843 - The Impact of (In)Equality of Opportunities on Wealth Distribution: Evidence from Ultimatum Games
We study the impact on payo¤ distribution of varying the probability (opportunity) that a player has of becoming the proposer in an ultimatum game (UG). Subjects’assignment to roles within the UG was randomised before the interactions. Subjects played 20 rounds anonymously and with random re-matching at each round. We compare the outcomes of four di¤erent settings that di¤ered according to the distribution of opportunities between the pair of players in each round, and across the whole 20 rounds. The results clearly point to the existence of a discontinuity in the origin of the opportunity spectrum. Allowing a player a 1% probability of becoming the proposer brings about signicantly lower o¤ers and higher acceptance rates with respect to the benchmark case where a player has no such a chance. As such probability is raised to 20% and 50%, this same trend continues, but the effects are generally no longer signicant with respect to the 1% setting. In one case the monotonic pattern is violated. We conclude that subjects in our experiment appear to be motivated mostly by the purely symbolic aspect of opportunity rather than by the actual fairness in the allocation of opportunities.
842 - Isolation, Assurance and Rules: Can Rational Folly Supplant Foolish Rationality? (updated)
Consider an \isolation paradox" game with many identical players. By definition, conforming to a rule which maximizes average utility is individually a strictly dominated strategy. Suppose, however, that some players think \quasi-magically" in accordance with evidential (but not causal) decision theory. That is, they act as if others' disposition to conform, or not, is aeffected by their own behavior, even though they do not actually believe there is a causal link. Standard game theory excludes this. Yet such \rational folly" can sustain \rule utilitarian" cooperative behavior. Comparisons are made with Newcomb's problem, and with related attempts to resolve prisoner's dilemma.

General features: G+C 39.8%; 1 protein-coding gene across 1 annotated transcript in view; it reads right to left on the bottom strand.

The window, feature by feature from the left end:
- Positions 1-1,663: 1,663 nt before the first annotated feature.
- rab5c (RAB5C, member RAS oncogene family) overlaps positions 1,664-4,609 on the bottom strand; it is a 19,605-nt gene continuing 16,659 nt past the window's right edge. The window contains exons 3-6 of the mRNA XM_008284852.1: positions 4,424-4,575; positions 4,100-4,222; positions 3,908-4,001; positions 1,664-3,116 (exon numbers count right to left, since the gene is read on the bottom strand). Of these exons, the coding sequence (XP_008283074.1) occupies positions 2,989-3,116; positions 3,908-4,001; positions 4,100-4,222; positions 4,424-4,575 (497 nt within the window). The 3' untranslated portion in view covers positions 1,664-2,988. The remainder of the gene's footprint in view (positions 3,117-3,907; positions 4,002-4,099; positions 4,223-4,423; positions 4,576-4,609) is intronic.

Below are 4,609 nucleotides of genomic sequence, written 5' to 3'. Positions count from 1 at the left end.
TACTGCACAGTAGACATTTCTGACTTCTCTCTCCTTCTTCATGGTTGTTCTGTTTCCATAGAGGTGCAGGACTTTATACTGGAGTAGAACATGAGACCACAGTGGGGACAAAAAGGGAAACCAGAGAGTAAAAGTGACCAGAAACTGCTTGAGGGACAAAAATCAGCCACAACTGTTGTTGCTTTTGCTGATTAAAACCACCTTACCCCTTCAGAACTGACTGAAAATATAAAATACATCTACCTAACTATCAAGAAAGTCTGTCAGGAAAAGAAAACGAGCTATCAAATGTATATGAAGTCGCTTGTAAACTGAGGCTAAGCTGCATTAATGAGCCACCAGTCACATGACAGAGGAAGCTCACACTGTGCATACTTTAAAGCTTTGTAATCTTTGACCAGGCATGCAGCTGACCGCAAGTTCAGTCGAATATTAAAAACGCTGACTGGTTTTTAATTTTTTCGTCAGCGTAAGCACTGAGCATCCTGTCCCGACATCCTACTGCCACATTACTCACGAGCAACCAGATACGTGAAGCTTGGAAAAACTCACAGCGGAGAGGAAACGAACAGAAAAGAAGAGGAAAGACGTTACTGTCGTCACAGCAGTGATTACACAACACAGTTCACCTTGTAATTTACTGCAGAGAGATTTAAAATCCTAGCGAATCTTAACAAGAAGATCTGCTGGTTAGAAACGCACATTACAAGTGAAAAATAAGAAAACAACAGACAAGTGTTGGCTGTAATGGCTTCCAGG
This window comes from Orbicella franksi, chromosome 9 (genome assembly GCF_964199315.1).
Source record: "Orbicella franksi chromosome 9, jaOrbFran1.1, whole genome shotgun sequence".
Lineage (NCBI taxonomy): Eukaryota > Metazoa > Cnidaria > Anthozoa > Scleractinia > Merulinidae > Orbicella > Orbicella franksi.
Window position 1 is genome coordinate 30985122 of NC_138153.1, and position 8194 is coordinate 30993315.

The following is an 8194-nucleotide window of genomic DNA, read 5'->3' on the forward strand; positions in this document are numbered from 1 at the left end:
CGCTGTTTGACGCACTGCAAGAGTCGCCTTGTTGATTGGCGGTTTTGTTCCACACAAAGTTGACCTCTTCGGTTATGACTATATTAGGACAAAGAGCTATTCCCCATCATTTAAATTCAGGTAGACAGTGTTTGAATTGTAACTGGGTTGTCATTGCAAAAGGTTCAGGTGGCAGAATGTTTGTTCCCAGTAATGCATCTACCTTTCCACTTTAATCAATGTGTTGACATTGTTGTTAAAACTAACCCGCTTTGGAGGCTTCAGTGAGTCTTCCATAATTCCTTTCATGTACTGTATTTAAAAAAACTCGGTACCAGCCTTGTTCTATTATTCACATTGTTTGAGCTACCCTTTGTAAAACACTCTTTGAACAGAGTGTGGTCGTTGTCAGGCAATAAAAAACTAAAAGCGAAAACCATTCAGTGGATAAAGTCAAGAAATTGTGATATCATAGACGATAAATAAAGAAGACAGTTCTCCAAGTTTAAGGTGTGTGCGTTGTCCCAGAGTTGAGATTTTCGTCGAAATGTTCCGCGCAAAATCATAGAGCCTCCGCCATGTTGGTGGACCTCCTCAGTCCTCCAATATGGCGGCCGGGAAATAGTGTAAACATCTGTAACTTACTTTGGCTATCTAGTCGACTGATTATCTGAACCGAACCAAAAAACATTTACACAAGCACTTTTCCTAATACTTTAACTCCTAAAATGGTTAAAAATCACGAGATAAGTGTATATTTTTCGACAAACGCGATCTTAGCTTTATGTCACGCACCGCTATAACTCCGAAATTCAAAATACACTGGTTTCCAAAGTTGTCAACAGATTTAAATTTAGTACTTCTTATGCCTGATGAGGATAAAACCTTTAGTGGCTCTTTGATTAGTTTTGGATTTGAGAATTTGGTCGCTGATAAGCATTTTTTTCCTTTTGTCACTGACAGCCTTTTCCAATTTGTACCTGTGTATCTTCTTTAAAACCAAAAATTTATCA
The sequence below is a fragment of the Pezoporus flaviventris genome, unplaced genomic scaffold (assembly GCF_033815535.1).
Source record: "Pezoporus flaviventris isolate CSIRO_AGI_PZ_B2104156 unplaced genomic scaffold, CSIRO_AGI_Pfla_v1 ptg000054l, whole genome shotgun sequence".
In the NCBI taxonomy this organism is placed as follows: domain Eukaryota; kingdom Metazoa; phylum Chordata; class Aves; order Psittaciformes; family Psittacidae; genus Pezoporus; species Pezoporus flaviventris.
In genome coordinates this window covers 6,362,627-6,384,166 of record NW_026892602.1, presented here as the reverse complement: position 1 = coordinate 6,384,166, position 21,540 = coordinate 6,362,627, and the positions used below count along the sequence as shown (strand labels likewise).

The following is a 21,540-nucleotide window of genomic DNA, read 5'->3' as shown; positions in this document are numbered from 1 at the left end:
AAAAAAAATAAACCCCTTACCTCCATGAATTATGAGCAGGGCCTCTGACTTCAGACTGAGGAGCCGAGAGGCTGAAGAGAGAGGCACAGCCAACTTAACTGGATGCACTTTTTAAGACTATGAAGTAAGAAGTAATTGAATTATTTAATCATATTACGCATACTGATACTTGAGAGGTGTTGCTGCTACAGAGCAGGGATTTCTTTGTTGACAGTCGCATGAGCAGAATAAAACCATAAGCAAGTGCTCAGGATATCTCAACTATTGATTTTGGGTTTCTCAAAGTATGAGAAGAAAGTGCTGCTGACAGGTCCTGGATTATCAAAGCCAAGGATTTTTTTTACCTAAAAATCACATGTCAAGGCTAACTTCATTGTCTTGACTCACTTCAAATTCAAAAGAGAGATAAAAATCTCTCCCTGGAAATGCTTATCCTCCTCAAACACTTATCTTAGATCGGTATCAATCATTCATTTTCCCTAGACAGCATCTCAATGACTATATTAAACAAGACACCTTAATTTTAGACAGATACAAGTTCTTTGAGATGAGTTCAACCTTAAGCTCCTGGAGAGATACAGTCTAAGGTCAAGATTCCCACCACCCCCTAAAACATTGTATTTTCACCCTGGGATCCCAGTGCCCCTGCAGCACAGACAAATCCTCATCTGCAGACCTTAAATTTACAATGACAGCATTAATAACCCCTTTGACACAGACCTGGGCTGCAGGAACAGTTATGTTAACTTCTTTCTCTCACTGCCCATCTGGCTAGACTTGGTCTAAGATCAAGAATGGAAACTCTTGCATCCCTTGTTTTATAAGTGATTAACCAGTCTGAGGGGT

841 - Some Evidence on the Future of Economics
This short paper collects and studies the CVs of 112 assistant professors in the top-ten American departments of economics. The paper treats these as a glimpse of the future. We find evidence of a strong brain drain. We find also a predominance of empirical work.
840 - Chain-Store Competition: Customized vs. Uniform Pricing
Retail chains essentially practice one of two broad strategies in setting prices across their stores. The more straightforward is to set a chain- or country- wide price. Alternatively, managers of retail chains may customize prices to the store level according to local demand and competitive conditions. For example, a chain may price lower in a location with lower demand and/or more competition. However, despite having the ability to customize prices to local market conditions, some choose instead to commit to uniform pricing with a “one price policy” across their entire store network. As an illustration, we focus on UK supermarket chains. Is there an advantage to be gained from deliberately choosing not to price discriminate across locations? We show generally and illustrate through means of a specific model that there exists a strategic incentive to soften competition in competitive markets by committing not to customize prices at the store level and instead adopt uniform pricing across the store network, and to raise overall profits thereby. Furthermore, we characterize quite precisely the circumstances under which uniform pricing is, and is not, profitable and illustrate that under a range of circumstances uniform pricing may be the preferable strategy.
839 - On the Curvature of the Reporting Function from Objective Reality to Subjective Feelings?
I suggest the idea of a reporting function, r(.), from reality to feelings. The ‘happiness’ literature claims we have demonstrated diminishing marginal utility of income. I show not, and that knowing r(.)’s curvature is crucial. A quasiexperiment on heights is studied.
838 - Are immigrants so stuck to the floor that the ceiling is irrelevant?
In this paper, the immigrant-native wage differential is explained through quantile regression estimations. Using repeated cross-sections of the British Labour Force Survey from 1993-2005, we analyse the returns to covariates across the conditional earnings distribution. We estimate a pooled model with an immigrant dummy and separate models for immigrants and natives of the UK. Our results show that the positive wage gap in favour of immigrants is attributed to those at higher quantiles. Returns to education and experience vary wider for natives than for immigrants. We decompose the wage gap in the Blinder-Oaxaca framework and apply quantile regression techniques to see if immigrants simply have more viable labour market characteristics than natives or if there is a preference for immigrant workers (reverse discrimination). Our findings suggest immigrants should actually be earning more and there is sufficient evidence of discrimination. This finding is, however, not symmetric across the conditional wage distribution and immigrants at the bottom face more discrimination than those at the top.